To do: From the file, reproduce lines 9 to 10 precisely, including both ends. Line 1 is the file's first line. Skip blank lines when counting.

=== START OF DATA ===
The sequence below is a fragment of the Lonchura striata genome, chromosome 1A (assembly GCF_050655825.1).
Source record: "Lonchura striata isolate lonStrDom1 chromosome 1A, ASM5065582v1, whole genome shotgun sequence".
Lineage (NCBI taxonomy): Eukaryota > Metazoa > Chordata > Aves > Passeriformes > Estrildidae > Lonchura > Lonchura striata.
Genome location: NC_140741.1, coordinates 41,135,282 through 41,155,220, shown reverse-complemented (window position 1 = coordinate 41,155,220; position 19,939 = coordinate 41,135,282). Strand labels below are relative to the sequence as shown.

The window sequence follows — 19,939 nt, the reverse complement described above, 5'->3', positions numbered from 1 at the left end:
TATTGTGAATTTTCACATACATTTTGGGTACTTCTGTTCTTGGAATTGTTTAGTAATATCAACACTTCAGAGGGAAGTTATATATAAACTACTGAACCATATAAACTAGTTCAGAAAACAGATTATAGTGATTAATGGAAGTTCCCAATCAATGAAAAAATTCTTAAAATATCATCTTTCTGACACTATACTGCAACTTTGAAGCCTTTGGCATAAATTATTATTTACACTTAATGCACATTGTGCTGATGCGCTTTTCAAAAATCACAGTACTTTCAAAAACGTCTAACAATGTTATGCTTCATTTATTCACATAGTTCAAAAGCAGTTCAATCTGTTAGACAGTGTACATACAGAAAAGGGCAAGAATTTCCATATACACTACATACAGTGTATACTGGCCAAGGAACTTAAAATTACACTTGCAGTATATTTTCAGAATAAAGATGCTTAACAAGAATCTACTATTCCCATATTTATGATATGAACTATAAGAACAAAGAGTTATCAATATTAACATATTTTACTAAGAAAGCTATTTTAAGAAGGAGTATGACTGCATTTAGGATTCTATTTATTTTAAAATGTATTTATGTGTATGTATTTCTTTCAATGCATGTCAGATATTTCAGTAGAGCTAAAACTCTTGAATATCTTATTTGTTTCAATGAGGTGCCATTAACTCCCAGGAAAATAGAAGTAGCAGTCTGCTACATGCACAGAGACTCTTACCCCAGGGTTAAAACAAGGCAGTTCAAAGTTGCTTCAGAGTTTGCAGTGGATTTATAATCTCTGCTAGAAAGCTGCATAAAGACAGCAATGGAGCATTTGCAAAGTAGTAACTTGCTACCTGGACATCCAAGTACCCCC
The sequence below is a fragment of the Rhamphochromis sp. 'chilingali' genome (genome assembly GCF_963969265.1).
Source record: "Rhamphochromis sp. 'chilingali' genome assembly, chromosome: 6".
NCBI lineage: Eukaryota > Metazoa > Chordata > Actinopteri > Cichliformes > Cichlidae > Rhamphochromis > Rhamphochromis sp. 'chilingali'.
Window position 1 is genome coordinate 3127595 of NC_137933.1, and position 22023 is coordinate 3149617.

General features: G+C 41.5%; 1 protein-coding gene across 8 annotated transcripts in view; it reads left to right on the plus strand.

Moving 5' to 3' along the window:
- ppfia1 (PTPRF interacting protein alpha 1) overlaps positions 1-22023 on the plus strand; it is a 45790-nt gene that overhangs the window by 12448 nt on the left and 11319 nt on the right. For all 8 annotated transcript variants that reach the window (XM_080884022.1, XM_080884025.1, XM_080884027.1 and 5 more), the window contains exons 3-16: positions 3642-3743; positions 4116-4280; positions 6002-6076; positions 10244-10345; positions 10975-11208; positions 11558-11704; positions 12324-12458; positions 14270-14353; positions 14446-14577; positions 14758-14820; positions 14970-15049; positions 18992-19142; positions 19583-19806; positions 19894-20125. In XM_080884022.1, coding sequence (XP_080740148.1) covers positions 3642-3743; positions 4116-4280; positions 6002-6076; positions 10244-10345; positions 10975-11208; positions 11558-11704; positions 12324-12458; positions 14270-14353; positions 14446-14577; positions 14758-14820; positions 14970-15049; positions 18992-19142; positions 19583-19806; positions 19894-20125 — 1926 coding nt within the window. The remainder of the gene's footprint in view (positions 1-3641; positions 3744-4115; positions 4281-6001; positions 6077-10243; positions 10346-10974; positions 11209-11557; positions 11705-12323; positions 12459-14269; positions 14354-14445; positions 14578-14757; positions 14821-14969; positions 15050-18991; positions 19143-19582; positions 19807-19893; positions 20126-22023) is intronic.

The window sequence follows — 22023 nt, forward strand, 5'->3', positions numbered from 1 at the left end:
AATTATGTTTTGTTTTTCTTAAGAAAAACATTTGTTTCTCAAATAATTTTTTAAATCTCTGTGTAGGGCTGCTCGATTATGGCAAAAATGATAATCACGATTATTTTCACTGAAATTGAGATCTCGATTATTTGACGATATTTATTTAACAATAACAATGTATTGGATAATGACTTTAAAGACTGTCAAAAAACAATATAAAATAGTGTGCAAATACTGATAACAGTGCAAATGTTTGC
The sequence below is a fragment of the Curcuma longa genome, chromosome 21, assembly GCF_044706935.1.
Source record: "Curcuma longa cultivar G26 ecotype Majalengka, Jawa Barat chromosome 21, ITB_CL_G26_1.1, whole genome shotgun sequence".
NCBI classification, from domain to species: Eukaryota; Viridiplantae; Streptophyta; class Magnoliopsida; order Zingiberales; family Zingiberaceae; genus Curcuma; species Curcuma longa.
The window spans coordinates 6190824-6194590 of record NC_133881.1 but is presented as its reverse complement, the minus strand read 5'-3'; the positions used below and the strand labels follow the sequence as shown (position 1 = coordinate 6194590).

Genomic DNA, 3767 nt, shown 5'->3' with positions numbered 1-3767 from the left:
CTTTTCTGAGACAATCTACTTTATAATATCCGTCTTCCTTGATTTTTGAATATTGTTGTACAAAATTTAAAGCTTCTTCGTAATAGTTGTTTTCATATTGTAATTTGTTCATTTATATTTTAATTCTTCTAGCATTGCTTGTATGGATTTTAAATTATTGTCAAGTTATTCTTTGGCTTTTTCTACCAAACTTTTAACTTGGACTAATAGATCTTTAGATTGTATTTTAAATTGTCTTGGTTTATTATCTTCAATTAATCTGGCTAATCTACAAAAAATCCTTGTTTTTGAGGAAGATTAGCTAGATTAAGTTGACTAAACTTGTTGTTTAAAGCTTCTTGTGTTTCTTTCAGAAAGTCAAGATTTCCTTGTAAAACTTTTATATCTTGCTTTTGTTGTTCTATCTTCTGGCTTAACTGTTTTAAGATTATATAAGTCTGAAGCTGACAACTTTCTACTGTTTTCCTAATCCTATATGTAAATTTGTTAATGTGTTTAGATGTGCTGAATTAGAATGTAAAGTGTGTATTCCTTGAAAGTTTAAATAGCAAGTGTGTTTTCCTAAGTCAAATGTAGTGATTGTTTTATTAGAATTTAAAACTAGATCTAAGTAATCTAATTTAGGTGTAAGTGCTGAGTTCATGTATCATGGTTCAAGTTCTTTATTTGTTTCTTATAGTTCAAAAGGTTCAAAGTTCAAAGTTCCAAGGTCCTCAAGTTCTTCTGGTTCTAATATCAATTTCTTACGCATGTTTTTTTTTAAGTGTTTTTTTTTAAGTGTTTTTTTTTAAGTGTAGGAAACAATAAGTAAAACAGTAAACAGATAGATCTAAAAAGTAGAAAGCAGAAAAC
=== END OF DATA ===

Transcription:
NCBI lineage: Eukaryota > Metazoa > Chordata > Actinopteri > Cichliformes > Cichlidae > Rhamphochromis > Rhamphochromis sp. 'chilingali'.
Window position 1 is genome coordinate 3127595 of NC_137933.1, and position 22023 is coordinate 3149617.